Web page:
Stop Being Bitter When Someone Says They're Praying For You

Stop Being Bitter When Someone Says They're Praying For You

Why would you dismiss someone's well wishes?

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My relationship with God has always been a fluctuating and ever-changing connection.

I grew up in a relaxed Catholic church. I went to PSR. I was baptized. I had my first communion. I learned the message of the Bible.

However, I stopped going to PSR once I had my first communion.

I still went to church on the holidays or whenever my dad would ask us to. I still paid attention to what Father Al had to say. I still believed in what they said and that God had a plan for me.

From then, I starting drifting away from organized religion. My family stopped going to church at all and I distanced myself from God. How could there be a God out there causing all of this pain in my life? I didn't understand, and quite frankly, I was pissed.

Since I've been in college, I have grown closer to God again. I do believe that He is out there with a plan for me, but I also believe in science as well as a mix of beliefs of different religions. I believe in the energy of the universe and that it flows and ebbs in relation to our attitudes toward the universe. I believe that the energy that you put out in the world is the energy you get back, rather than be positive or negative.

But whenever someone told me that they were praying for me, I never took offense. Maybe it's because I grew up praying, but I never thought of someone thinking well of me as a negative thing.

Praying is not shoving a certain religion down someone's throat. Praying for you is simply saying "I am sending you my good wishes and I hope it all goes well for you." It's not like we're saying that you must now answer to God and Jesus and can only be a Christian.

You get back what you put in the world, you emit the energy that you feel and receive that energy back. Someone wishing their best on you does not have to do with what God they pray to. Praying doesn't even specifically apply to take to God. Praying equates to a general wish or hope for a particular outcome.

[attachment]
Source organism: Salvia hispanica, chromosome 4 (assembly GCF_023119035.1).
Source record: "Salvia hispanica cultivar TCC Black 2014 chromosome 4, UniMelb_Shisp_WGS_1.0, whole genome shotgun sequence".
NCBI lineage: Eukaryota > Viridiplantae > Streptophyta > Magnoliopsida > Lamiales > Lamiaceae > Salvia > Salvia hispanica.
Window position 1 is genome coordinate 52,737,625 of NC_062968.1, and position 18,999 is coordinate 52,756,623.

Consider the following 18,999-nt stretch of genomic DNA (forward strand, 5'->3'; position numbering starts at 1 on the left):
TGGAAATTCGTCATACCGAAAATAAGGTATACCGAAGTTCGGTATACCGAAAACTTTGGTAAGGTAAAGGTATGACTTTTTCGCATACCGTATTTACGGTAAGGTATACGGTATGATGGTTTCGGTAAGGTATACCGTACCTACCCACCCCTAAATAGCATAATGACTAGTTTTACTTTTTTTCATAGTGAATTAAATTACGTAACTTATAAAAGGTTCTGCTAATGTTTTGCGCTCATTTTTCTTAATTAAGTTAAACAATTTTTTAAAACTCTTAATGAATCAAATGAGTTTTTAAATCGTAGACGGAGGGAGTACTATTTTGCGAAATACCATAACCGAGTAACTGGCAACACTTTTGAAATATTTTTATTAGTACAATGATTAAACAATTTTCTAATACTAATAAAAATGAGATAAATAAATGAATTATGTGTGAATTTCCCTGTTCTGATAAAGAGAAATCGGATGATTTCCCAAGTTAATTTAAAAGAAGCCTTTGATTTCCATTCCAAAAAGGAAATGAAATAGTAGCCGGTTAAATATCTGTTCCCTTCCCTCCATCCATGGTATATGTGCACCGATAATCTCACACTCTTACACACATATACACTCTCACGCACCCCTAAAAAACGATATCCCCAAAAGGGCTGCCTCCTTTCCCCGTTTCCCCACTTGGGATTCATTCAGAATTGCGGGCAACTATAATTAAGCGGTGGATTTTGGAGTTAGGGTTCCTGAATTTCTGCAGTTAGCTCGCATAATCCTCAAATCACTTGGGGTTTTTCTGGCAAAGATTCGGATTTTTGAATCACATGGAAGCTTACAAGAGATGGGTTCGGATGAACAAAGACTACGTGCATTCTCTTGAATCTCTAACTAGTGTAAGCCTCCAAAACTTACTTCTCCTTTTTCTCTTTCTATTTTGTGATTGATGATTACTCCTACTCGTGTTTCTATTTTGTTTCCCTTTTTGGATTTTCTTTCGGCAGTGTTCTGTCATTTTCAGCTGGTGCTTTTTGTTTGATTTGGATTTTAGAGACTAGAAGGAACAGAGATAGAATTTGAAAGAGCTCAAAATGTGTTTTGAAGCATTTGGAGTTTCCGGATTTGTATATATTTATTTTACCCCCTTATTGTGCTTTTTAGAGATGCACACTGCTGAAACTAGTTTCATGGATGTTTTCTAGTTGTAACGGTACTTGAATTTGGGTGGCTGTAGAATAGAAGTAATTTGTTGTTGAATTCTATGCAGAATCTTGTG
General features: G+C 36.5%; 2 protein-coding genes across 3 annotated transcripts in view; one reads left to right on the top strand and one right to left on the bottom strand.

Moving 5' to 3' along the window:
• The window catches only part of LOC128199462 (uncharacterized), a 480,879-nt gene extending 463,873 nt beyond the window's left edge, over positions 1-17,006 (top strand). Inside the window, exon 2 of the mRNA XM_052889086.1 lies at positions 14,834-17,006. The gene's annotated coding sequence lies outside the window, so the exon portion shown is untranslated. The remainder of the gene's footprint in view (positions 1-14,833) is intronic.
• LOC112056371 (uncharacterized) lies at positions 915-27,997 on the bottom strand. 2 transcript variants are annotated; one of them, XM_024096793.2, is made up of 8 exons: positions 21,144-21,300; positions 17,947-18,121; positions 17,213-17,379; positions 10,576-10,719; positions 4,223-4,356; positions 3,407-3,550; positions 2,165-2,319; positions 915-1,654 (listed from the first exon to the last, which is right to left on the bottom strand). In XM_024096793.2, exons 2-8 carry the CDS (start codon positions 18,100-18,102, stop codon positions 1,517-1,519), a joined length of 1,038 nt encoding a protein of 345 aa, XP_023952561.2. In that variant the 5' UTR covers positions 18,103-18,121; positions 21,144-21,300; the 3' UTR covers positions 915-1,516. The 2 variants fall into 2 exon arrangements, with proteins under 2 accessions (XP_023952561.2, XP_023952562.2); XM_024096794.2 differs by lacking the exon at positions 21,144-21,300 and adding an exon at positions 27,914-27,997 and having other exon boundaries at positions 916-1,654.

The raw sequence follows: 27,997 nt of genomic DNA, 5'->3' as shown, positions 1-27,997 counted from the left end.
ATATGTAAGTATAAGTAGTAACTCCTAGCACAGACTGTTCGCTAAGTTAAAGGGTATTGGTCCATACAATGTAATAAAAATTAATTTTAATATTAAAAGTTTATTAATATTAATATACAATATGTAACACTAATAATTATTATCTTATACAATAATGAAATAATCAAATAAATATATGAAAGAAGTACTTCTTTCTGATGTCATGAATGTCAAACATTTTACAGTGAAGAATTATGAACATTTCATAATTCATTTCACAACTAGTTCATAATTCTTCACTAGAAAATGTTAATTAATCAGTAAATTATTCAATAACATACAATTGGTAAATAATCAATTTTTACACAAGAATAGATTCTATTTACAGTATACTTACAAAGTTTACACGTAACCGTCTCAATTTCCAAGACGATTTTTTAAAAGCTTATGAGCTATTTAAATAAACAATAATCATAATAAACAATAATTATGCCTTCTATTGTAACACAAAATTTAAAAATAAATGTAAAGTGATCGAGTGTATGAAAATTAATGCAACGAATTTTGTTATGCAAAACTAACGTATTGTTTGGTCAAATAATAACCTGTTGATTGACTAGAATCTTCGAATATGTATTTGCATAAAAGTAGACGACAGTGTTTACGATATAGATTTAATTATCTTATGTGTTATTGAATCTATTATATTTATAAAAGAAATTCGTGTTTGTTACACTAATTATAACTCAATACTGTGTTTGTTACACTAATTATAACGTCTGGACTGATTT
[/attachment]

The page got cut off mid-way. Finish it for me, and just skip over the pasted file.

So by definitions, praying for someone just means that you are thinking, wishing, and hoping for something to turn out a certain way. Why would you dismiss that? Why would you get mad about that? Why would you be upset about positivity being put into your life?

Get over your bias and accept the positivity into your life.

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12 Bible Verses For Faith In Hard Times

Remind yourself that God is always with you.
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Lately, I have felt lost at what God wants for my life. Ever since I've come back to UWG everything has been horrible. It seems that I can't catch a break. I'm trying my best to focus on school, work, and extracurricular activities. But it's hard when I'm having issues with my apartment/roommates and knowing my family back home is struggling and needs many prayers. All, I keep thinking is maybe Carrollton isn't where I belong anymore. I've asked God if He can guide me in the right direction. Below, I have found Bible verses that have helped get me through these rough, past couple of weeks.

1. Isaiah 43:2

"When you go through deep waters, I will be with you."

2. Psalm 37:5

"Commit your way to the Lord. Trust in Him, and He will act."

3. Romans 8:18

"The pain that you've been feeling, can't compare to the joy that's coming."

4. Proverbs 31:25

"She is clothed in strength, and dignity, and she laughs without fear of the future."

5. Joshua 1:9

"Be bold. Be brave. Be courageous."

6. Ecclesiastes 3:1

"There is a time for everything and a reason for every activity under the heavens."

7. Isaiah 41:10

"Don't be afraid, for I am with you. Don't be discouraged, for I am your God. I will strengthen you and help you. I will hold you up with my victorious right hand."

8. Isaiah 66:9

"I will not cause pain without allowing something new to be born, says the Lord."

9. Psalm 91:4

"He will cover you with His feathers, and under His wings, you will find refuge; His faithfulness will be your shield and rampart."